Author Notes: Today, I have spent way too much time obsessing over shrimp recipes to make this weekend. I feel a bit like Forrest Gump, when he reels off all of the different ways shrimp can be cooked. It makes it hard to choose. When I saw this week's theme, it all came together. This particular recipe is based on one from Julia Child. Here, you SAUTE, FLAMBE, and then add some yummy accoutrements: shallots, diced tomatoes, and fresh herbs. The shrimp and its inebriated sauce are delicious served over rice or with French bread. As you bring the plates to the table, try to do a JETE (a leap with one leg in front; the other leg in back)....just because it rhymes. - Waverly - Waverly
Food52 Review: Easy and delicious, Waverly’s Shrimp Sautee With a Flambe A Jete is quick enough for a celebratory weeknight meal and elegant enough to impress your weekend guests. Bathed in a fragrant boozy-butter sauce, sweet shrimp are framed between bright parsley and fresh, herbal dill. Lemon and tomato lend fruity acid, while cognac imparts a subtle white peppery finish. Thanks for a wonderful dish, Waverly! - gingerroot - gingerroot
- 1 pound large shrimp, peeled, deveined, rinsed and patted dry
- 4 tablespoons butter
- salt and freshly ground black pepper to taste
- 1/4 -1/3 cup Cognac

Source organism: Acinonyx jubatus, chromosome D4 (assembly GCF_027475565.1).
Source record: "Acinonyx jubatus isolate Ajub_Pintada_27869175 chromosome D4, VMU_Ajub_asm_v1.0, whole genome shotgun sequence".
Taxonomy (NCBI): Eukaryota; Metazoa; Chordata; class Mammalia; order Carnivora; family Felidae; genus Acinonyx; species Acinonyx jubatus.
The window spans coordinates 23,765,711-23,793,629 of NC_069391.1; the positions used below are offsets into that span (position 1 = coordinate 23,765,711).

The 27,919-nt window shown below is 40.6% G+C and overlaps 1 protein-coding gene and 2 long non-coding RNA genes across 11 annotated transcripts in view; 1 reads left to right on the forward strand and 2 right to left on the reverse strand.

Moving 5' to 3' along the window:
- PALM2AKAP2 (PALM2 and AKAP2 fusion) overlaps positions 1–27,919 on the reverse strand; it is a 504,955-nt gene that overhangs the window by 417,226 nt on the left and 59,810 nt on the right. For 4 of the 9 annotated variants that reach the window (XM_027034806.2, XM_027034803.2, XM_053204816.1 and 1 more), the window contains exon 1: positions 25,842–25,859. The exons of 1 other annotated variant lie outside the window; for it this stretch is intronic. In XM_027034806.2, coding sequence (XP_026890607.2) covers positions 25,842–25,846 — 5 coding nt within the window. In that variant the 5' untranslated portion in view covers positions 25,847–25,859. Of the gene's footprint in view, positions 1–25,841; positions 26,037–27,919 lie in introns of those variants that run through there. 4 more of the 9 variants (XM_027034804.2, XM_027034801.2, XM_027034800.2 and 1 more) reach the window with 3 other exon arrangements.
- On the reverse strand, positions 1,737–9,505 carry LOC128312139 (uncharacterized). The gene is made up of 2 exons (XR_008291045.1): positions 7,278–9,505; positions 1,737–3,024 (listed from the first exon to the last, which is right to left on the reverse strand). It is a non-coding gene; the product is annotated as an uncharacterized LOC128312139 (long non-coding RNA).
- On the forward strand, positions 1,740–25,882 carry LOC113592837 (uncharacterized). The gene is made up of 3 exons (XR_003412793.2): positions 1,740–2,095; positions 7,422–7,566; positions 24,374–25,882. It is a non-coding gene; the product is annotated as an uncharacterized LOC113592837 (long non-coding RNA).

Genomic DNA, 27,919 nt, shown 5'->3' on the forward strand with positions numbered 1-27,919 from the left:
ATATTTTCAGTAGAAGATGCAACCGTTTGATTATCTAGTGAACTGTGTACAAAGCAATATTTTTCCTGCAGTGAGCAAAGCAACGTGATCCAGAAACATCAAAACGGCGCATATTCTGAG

- 1/3 cup dry vermouth
- 2 tablespoons shallots, finely chopped
- 1/4-1/2 cup fresh flat-leaf parsley, finely chopped
- 1-2 sprig fresh dill, finely chopped
- 1 cup diced tomatoes, drained
- 1/2 a large lemon
- PREP: The key to a successful flambe is mise en place: have all of your ingredients prepped and ready to go and placed beside the stove. Small prep bowls come in handy.
- SAUTE: Heat a large skillet over HIGH heat. Add shrimp. Toss them around in the pan until all of the moisture from them evaporates, about 30 seconds. Add the butter. As it melts, stir the shrimp around so that they are coated. Cook until shrimp turn pink - no longer. This will take only a few minutes. Season to taste with salt and pepper.
- FLAMBE: Pour Cognac into a measuring cup, prep bowl or long-handled ladle and then onto the shrimp. Tilt the skillet toward a lit kitchen match or hand-held torch. For safety's sake, tilt the skillet AWAY from your body. Once enflamed, carefully set the skillet down. Allow the alcohol to burn off. This takes about 15-30 seconds. Add vermouth.
- ADD ACCOUTREMENTS: When all the flames have died, add shallots, parsley, dill, and tomatoes. Stir to combine. The mixture should be bubbling. Continue cooking until everything is heated through, 2-3 minutes longer. Squeeze the lemon over the mixture and stir the juice into the sauce. Taste for seasonings. Add more salt and pepper if needed. Remove skillet from heat.
- SERVE: Serve over plain white rice or with a sliced baguette. On the side, serve a crisp salad of mixed greens. Delicious with Sauvignon Blanc.
- This recipe is a Community Pick!
- This recipe was entered in the contest for Your Best Shellfish
- This recipe was entered in the contest for Your Best Dish You (Intentionally) Set on Fire